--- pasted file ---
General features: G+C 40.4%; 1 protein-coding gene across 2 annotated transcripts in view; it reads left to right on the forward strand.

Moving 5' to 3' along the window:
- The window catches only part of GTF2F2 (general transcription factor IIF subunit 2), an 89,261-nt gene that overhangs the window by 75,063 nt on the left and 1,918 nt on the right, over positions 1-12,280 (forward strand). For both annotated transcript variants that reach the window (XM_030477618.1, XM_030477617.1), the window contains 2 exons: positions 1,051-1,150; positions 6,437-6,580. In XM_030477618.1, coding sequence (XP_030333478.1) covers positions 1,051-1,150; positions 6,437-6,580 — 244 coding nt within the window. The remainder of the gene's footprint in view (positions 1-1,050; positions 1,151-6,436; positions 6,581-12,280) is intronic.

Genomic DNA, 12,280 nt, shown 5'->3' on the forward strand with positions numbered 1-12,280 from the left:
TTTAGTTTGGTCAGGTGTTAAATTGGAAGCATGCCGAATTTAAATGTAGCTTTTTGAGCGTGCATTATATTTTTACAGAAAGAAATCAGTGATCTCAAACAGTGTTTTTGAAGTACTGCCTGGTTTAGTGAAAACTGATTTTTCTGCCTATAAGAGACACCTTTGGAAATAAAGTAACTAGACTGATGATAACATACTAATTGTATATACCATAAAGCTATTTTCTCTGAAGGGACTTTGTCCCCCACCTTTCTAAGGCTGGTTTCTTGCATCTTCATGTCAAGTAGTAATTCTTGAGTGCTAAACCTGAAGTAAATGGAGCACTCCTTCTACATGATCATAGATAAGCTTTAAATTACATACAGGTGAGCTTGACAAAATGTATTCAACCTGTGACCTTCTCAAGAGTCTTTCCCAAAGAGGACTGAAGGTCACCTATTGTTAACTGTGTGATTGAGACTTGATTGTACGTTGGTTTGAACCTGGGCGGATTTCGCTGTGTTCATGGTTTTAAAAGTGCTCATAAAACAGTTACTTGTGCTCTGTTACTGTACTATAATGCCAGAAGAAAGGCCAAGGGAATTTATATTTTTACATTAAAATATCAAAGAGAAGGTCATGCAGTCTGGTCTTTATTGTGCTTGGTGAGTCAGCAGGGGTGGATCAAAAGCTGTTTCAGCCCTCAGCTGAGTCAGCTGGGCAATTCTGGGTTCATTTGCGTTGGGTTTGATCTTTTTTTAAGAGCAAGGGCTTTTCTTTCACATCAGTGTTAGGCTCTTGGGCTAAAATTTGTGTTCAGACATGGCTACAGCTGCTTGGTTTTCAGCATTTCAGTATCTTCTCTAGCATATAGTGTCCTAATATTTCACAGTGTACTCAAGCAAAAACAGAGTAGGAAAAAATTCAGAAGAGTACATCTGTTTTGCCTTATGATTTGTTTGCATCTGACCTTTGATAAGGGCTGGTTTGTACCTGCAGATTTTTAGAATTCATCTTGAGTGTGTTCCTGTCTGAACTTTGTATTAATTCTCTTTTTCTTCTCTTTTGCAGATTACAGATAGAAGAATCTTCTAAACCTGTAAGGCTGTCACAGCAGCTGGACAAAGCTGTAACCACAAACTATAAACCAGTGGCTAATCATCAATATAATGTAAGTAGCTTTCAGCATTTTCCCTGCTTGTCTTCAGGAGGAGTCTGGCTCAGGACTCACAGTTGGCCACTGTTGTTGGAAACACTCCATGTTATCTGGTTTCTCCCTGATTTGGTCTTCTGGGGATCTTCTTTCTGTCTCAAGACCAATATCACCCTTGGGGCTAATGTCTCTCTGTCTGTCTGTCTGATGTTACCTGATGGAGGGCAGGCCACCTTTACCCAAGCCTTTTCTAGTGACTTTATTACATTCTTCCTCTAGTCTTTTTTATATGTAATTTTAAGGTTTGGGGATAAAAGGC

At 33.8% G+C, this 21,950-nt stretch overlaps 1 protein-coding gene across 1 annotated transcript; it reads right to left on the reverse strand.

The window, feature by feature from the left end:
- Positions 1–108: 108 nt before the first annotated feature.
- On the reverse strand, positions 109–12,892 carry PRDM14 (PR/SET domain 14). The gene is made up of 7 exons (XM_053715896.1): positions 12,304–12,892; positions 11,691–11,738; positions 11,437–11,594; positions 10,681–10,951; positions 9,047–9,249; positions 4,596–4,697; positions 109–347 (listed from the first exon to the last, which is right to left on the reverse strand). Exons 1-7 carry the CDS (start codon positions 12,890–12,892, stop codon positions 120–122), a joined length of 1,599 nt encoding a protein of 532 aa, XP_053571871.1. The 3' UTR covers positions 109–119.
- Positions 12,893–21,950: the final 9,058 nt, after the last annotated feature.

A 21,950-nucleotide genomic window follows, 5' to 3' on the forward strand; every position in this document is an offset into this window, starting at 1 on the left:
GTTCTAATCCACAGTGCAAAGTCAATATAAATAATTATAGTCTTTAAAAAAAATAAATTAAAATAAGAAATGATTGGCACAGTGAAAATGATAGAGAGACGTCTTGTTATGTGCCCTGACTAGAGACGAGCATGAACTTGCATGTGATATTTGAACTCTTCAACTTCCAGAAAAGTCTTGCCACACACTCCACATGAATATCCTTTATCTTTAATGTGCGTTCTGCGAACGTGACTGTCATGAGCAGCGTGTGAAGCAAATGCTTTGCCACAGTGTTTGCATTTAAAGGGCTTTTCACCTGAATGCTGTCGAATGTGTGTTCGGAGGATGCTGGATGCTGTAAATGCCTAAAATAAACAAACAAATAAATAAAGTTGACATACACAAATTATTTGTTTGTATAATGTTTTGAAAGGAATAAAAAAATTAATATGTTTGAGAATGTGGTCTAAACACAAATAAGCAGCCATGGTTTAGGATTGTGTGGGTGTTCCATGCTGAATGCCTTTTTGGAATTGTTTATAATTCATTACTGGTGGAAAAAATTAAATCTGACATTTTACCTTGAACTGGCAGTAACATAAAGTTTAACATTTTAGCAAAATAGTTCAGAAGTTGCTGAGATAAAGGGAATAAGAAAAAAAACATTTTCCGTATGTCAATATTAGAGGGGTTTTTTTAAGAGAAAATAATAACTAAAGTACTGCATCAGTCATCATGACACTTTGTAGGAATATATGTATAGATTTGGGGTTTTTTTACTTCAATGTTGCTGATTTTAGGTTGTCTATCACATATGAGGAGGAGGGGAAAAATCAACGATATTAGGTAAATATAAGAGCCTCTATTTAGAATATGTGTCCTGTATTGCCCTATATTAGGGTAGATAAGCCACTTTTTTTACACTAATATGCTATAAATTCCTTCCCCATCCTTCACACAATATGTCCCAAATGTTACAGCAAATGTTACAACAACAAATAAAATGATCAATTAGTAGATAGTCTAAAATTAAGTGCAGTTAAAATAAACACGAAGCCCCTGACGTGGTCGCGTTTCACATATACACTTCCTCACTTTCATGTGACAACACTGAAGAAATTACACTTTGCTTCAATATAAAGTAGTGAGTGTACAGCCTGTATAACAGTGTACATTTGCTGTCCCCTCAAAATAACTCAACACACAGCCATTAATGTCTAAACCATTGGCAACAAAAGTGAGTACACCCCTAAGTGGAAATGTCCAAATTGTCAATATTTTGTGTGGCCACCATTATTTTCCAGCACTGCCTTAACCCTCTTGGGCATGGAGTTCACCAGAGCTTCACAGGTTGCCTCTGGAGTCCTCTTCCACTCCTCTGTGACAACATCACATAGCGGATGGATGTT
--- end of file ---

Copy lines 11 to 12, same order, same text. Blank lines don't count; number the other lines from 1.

A 21,950-nucleotide genomic window follows, 5' to 3' on the forward strand; every position in this document is an offset into this window, starting at 1 on the left:
GTTCTAATCCACAGTGCAAAGTCAATATAAATAATTATAGTCTTTAAAAAAAATAAATTAAAATAAGAAATGATTGGCACAGTGAAAATGATAGAGAGACGTCTTGTTATGTGCCCTGACTAGAGACGAGCATGAACTTGCATGTGATATTTGAACTCTTCAACTTCCAGAAAAGTCTTGCCACACACTCCACATGAATATCCTTTATCTTTAATGTGCGTTCTGCGAACGTGACTGTCATGAGCAGCGTGTGAAGCAAATGCTTTGCCACAGTGTTTGCATTTAAAGGGCTTTTCACCTGAATGCTGTCGAATGTGTGTTCGGAGGATGCTGGATGCTGTAAATGCCTAAAATAAACAAACAAATAAATAAAGTTGACATACACAAATTATTTGTTTGTATAATGTTTTGAAAGGAATAAAAAAATTAATATGTTTGAGAATGTGGTCTAAACACAAATAAGCAGCCATGGTTTAGGATTGTGTGGGTGTTCCATGCTGAATGCCTTTTTGGAATTGTTTATAATTCATTACTGGTGGAAAAAATTAAATCTGACATTTTACCTTGAACTGGCAGTAACATAAAGTTTAACATTTTAGCAAAATAGTTCAGAAGTTGCTGAGATAAAGGGAATAAGAAAAAAAACATTTTCCGTATGTCAATATTAGAGGGGTTTTTTTAAGAGAAAATAATAACTAAAGTACTGCATCAGTCATCATGACACTTTGTAGGAATATATGTATAGATTTGGGGTTTTTTTACTTCAATGTTGCTGATTTTAGGTTGTCTATCACATATGAGGAGGAGGGGAAAAATCAACGATATTAGGTAAATATAAGAGCCTCTATTTAGAATATGTGTCCTGTATTGCCCTATATTAGGGTAGATAAGCCACTTTTTTTACACTAATATGCTATAAATTCCTTCCCCATCCTTCACACAATATGTCCCAAATGTTACAGCAAATGTTACAACAACAAATAAAATGATCAATTAGTAGATAGTCTAAAATTAAGTGCAGTTAAAATAAACACGAAGCCCCTGACGTGGTCGCGTTTCACATATACACTTCCTCACTTTCATGTGACAACACTGAAGAAATTACACTTTGCTTCAATATAAAGTAGTGAGTGTACAGCCTGTATAACAGTGTACATTTGCTGTCCCCTCAAAATAACTCAACACACAGCCATTAATGTCTAAACCATTGGCAACAAAAGTGAGTACACCCCTAAGTGGAAATGTCCAAATTGTCAATATTTTGTGTGGCCACCATTATTTTCCAGCACTGCCTTAACCCTCTTGGGCATGGAGTTCACCAGAGCTTCACAGGTTGCCTCTGGAGTCCTCTTCCACTCCTCTGTGACAACATCACATAGCGGATGGATGTT